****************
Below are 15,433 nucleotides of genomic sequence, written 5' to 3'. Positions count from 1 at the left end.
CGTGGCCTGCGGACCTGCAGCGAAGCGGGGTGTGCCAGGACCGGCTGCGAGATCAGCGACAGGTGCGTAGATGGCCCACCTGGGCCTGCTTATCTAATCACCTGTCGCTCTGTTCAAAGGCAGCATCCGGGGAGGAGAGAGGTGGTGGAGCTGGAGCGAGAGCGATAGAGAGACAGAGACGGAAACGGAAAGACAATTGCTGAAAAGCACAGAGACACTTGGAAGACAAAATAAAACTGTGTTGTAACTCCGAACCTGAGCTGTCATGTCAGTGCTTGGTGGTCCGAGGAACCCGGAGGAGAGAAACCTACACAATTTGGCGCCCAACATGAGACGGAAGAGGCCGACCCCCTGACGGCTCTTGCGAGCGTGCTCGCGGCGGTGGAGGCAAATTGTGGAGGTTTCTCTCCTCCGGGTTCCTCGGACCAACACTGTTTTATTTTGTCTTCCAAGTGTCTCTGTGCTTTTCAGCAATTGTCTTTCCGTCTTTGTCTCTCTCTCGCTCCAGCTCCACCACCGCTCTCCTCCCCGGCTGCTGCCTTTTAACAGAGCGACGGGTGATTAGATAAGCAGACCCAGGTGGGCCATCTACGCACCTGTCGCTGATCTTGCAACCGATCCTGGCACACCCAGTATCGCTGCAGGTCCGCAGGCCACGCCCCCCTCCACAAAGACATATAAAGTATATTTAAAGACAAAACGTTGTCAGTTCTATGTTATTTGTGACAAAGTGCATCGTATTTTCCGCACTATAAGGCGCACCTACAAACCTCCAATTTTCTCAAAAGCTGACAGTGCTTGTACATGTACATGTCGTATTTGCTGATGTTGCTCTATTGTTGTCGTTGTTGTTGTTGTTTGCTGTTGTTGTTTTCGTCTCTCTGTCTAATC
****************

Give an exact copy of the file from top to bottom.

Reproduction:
Below are 15,433 nucleotides of genomic sequence, written 5' to 3'. Positions count from 1 at the left end.
CGTGGCCTGCGGACCTGCAGCGAAGCGGGGTGTGCCAGGACCGGCTGCGAGATCAGCGACAGGTGCGTAGATGGCCCACCTGGGCCTGCTTATCTAATCACCTGTCGCTCTGTTCAAAGGCAGCATCCGGGGAGGAGAGAGGTGGTGGAGCTGGAGCGAGAGCGATAGAGAGACAGAGACGGAAACGGAAAGACAATTGCTGAAAAGCACAGAGACACTTGGAAGACAAAATAAAACTGTGTTGTAACTCCGAACCTGAGCTGTCATGTCAGTGCTTGGTGGTCCGAGGAACCCGGAGGAGAGAAACCTACACAATTTGGCGCCCAACATGAGACGGAAGAGGCCGACCCCCTGACGGCTCTTGCGAGCGTGCTCGCGGCGGTGGAGGCAAATTGTGGAGGTTTCTCTCCTCCGGGTTCCTCGGACCAACACTGTTTTATTTTGTCTTCCAAGTGTCTCTGTGCTTTTCAGCAATTGTCTTTCCGTCTTTGTCTCTCTCTCGCTCCAGCTCCACCACCGCTCTCCTCCCCGGCTGCTGCCTTTTAACAGAGCGACGGGTGATTAGATAAGCAGACCCAGGTGGGCCATCTACGCACCTGTCGCTGATCTTGCAACCGATCCTGGCACACCCAGTATCGCTGCAGGTCCGCAGGCCACGCCCCCCTCCACAAAGACATATAAAGTATATTTAAAGACAAAACGTTGTCAGTTCTATGTTATTTGTGACAAAGTGCATCGTATTTTCCGCACTATAAGGCGCACCTACAAACCTCCAATTTTCTCAAAAGCTGACAGTGCTTGTACATGTACATGTCGTATTTGCTGATGTTGCTCTATTGTTGTCGTTGTTGTTGTTGTTTGCTGTTGTTGTTTTCGTCTCTCTGTCTAATC